Tropics of Meta l February 3, 2023

Pendeja, You Ain’t Steinbeck

“The first time Jeanine and I ever talked on the phone,” the publisher gushed, “she said migrants at the Mexican border were being portrayed as a ‘faceless brown mass.’ She said she wanted to give these people a face.” The phrase “these people” pissed me off so bad my blood became carbonated. I looked up,

Tasteful Rude l June 30, 2022

The Doctor’s Tongue

My sexual miseducation took place in California. It often happened at school. I was twelve years old and gluing paper to paper. Collaging. A classmate said that she’d met her boyfriend at the mall. They had sex in the stairwell. Several times The boyfriend was very mature. Seventeen. My classmate said that she was scared

New York Times l April 28, 2022

Former police officer Don Jackson helped reveal the brutal reality of policing for Southern California’s Black citizens

Before George Holliday caught the L.A.P.D.’s beating of Rodney King on camera, the former police officer Don Jackson helped reveal the brutal reality of policing for Southern California’s Black citizens.

The night of Jan. 14, 1989, Don Jackson, a police officer turned activist, arrived in Long Beach, Calif., riding in the passenger seat of a rental car driven by Jeffrey Hill, another activist and an off-duty state corrections officer. Both men wore plain clothes, and clandestine chaperones escorted their Buick. A van carrying a television crew tailed the rental car. 

Tasteful Rude l January 21, 2022


About the existence of cats, our father encouraged us to ask, “Why?”

He couldn’t stand them.

Cats annoyed and disgusted him and because of these effects, they also annoyed and disgusted my mother. Rarely did Mom or Dad simply utter gato. Gato always traveled alongside cochino.

Gatos cochinos.

I never asked Dad about his anti-catness. He did once mumble something about cats’ historic ties to the devil, but the comment didn’t explain his unique distaste. His grudge seemed personal, not infernal.

Nat. Catholic Reporter l November 1, 2021

Death Becomes Us 

My mother was raised near the second-oldest cemetery in Guadalajara, Panteón de Mezquitán. Established in 1896, murals cover the high walls surrounding its terrain. Some of these artworks feature incarnations of Death herself, and, depending on the weather, one can find Mezquitán’s graveyard dogs sunbathing, hiding from the rain or scratching mosquito bites. During my grandmother Arcelia’s funeral procession, a yellow canine appeared beside her coffin. My mother nudged me.

“It’s your grandfather,” she whispered. “He’s accompanying my mother.”

Tasteful Rude l October 8, 2021

The Word You May Be Looking For is “Stalking”

In “Bad Art Friend,” The New York Times framed a story with a clear pattern of stalking, replete with vexatious litigation, as a quest for justice. The Daily Beast published a story about a fatal stalking case, its headline blaming the victim for her femicide: “Body of Florida Student Found a Week After Spurned Suspect Killed Himself.” Meanwhile, ABC7NY aired footage of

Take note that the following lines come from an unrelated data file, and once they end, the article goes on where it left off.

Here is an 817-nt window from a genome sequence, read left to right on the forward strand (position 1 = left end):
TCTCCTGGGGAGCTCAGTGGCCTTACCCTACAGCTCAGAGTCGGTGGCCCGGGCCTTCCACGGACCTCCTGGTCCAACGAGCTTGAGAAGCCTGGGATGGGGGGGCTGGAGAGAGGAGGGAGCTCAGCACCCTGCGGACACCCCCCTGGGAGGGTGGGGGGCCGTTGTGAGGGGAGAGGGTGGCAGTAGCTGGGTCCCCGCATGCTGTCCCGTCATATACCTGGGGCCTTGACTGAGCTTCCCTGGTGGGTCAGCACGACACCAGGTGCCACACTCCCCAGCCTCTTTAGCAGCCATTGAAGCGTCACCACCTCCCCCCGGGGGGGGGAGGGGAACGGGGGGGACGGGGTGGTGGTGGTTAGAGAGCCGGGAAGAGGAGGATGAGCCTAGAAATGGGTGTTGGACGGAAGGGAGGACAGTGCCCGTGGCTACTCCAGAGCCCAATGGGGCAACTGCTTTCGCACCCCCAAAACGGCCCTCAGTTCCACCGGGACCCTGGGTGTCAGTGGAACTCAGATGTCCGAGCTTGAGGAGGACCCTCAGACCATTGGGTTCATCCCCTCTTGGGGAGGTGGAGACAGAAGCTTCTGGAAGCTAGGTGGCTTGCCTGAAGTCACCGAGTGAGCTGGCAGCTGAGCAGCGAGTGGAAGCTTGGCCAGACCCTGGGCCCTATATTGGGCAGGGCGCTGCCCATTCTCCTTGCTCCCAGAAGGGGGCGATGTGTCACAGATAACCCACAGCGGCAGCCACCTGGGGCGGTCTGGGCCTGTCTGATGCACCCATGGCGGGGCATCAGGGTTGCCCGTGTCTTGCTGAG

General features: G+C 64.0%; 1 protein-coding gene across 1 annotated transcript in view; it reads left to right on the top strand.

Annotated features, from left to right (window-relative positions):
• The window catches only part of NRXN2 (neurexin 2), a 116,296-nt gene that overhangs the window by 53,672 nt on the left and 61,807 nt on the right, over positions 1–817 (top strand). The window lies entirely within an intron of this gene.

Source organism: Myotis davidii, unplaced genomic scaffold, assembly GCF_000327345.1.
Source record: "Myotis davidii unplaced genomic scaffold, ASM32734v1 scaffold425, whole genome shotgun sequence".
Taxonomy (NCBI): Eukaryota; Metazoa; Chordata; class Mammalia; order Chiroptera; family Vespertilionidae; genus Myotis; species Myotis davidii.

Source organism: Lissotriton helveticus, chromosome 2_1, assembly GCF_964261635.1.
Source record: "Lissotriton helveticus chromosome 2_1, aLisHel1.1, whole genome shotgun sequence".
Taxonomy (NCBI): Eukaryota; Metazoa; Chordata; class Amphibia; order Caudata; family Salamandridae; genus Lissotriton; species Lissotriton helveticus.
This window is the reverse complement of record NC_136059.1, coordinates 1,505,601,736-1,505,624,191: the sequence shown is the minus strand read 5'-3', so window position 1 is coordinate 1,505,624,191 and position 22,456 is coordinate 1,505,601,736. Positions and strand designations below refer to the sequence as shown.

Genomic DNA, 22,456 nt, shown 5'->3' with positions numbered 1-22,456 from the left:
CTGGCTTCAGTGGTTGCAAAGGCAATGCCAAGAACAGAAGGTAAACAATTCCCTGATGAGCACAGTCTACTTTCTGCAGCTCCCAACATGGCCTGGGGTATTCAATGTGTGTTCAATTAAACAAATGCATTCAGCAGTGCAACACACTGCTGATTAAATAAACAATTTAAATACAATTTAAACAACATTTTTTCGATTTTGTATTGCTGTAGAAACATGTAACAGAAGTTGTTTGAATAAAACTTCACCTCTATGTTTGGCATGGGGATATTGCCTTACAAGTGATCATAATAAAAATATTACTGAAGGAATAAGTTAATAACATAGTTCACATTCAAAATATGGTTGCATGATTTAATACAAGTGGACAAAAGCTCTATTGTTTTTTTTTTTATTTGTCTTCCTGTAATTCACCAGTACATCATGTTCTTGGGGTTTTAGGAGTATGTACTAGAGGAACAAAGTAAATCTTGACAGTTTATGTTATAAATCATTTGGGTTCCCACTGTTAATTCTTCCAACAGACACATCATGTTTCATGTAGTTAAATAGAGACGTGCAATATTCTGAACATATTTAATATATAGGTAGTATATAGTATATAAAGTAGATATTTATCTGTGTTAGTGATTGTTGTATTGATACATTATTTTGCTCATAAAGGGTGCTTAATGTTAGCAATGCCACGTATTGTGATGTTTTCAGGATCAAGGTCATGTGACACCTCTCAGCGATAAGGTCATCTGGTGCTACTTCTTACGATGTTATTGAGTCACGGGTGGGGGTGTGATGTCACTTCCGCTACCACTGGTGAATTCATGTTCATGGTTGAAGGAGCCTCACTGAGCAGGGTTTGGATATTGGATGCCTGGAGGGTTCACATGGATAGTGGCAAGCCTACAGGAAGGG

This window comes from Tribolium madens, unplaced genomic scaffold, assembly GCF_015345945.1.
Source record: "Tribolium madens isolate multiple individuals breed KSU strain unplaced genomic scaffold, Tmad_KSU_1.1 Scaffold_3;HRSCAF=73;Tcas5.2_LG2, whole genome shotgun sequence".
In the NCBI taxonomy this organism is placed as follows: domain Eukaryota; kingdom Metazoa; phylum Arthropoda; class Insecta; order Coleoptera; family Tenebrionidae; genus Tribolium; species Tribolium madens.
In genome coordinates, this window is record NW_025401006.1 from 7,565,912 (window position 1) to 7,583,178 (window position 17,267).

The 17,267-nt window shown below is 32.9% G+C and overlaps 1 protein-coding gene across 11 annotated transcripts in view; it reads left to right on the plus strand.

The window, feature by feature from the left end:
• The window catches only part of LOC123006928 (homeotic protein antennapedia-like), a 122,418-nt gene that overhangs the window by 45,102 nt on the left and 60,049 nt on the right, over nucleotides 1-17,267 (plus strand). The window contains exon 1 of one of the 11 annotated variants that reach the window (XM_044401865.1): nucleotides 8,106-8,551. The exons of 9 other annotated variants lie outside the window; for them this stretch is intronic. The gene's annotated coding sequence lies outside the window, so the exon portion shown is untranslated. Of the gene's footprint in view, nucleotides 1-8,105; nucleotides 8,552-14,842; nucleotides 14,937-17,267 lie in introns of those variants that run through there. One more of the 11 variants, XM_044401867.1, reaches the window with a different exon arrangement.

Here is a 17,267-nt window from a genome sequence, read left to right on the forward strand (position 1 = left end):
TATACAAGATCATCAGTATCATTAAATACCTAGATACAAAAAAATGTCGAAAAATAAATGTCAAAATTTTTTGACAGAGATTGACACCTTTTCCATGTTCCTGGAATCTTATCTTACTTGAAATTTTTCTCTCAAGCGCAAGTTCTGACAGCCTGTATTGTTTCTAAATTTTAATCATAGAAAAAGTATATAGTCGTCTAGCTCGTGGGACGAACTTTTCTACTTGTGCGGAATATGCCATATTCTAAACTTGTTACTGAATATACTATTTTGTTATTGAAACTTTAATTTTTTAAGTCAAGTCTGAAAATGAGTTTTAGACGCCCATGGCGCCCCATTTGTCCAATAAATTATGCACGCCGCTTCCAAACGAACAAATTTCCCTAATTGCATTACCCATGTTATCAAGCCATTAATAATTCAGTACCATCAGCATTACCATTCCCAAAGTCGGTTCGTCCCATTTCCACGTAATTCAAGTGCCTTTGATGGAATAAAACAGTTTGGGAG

LA Times l October 4, 2021

Op-Ed: School safety officers don’t make students feel safe

School security officers establish a militarized atmosphere. They also create a sense of imprisonment. This adversarial dynamic heightens student stress. At best, a militarized environment makes learning difficult. At worst, it makes learning impossible. When these officers use deadly force against youth, learning grinds to a terrifying halt, turning campuses, and their surrounding neighborhoods, into combat

The Rumpus l June 7, 2021

Kristy’s Invisible Hand & Das Baby-Sitters Club Kapital

My first encounter with girls as ardent capitalists happened between the covers of Ann M. Martin’s Baby-Sitters Club books.

That my parents continuously thwarted my entrepreneurial dreams made me wonder what was wrong with them, and, by extension, me. First I wondered if they weren’t so weird about my tween bootstrapping fantasies on account of us being Mexican. Then, as I got a little older, I started to wonder if they weren’t being such assholes about my moneymaking schemes because I was… a girl. After I had that second epiphany—and this was before I’d ever heard the word intersectionality—I fused these concerns. I then spent time wondering what it was about my being a Mexican girl that provoked their restrictions.

Luz Media l March 2, 2021

America Prefers Teachers Who Offer Themselves as Tribute

As the coronavirus continues to take lives, the lives of teachers and school staff included, the good-educator-as-unflinching-martyr trope is being used to shame those of us who express concerns about IRL instruction. Last month, New York Times’ columnist David Brooks penned a screed that all but accused educators critical of their working conditions of laziness,

Tasteful Rude l February 11, 2021


Watching Britney Spears shave her head in 2007 made me want to do it too. The bitch looked good bald, better than Demi because she wasn’t doing it for a film role, she was doing it because life, and I recall feeling liberated by proxy as I watched Spears snatch hairdresser Esther Tognozzi’s razor and drag it along her scalp, using it to carve her femininity away, the precise curve of her cranium set free by her own hand. This incident and others appear in Framing Britney Spears, a new documentary by the New York Times. The film casts strong doubt over the legitimacy of the patriarchal legal arrangement under which the megastar has been stuck for the last twelve years. Framing Britney Spears also deepened my desire for Justin Timberlake to eat a bag of dicks.